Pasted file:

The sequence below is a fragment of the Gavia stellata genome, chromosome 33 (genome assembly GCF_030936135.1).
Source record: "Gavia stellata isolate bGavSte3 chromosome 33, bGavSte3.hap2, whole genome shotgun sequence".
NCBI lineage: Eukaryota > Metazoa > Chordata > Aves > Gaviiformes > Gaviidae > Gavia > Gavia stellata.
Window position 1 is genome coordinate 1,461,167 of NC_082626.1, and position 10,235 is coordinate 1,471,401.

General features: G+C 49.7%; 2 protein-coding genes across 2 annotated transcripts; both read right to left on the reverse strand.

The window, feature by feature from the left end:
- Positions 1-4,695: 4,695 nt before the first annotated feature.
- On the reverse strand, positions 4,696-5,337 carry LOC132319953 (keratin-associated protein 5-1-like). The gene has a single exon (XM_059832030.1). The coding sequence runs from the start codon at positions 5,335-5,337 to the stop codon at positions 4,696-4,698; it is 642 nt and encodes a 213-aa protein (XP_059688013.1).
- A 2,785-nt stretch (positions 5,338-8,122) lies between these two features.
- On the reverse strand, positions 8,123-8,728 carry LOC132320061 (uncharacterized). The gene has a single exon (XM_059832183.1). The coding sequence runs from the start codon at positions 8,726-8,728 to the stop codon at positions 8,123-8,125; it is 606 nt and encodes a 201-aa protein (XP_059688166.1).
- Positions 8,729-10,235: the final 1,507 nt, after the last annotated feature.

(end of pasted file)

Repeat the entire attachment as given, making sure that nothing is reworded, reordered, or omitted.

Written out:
The sequence below is a fragment of the Gavia stellata genome, chromosome 33 (genome assembly GCF_030936135.1).
Source record: "Gavia stellata isolate bGavSte3 chromosome 33, bGavSte3.hap2, whole genome shotgun sequence".
NCBI lineage: Eukaryota > Metazoa > Chordata > Aves > Gaviiformes > Gaviidae > Gavia > Gavia stellata.
Window position 1 is genome coordinate 1,461,167 of NC_082626.1, and position 10,235 is coordinate 1,471,401.

General features: G+C 49.7%; 2 protein-coding genes across 2 annotated transcripts; both read right to left on the reverse strand.

The window, feature by feature from the left end:
- Positions 1-4,695: 4,695 nt before the first annotated feature.
- On the reverse strand, positions 4,696-5,337 carry LOC132319953 (keratin-associated protein 5-1-like). The gene has a single exon (XM_059832030.1). The coding sequence runs from the start codon at positions 5,335-5,337 to the stop codon at positions 4,696-4,698; it is 642 nt and encodes a 213-aa protein (XP_059688013.1).
- A 2,785-nt stretch (positions 5,338-8,122) lies between these two features.
- On the reverse strand, positions 8,123-8,728 carry LOC132320061 (uncharacterized). The gene has a single exon (XM_059832183.1). The coding sequence runs from the start codon at positions 8,726-8,728 to the stop codon at positions 8,123-8,125; it is 606 nt and encodes a 201-aa protein (XP_059688166.1).
- Positions 8,729-10,235: the final 1,507 nt, after the last annotated feature.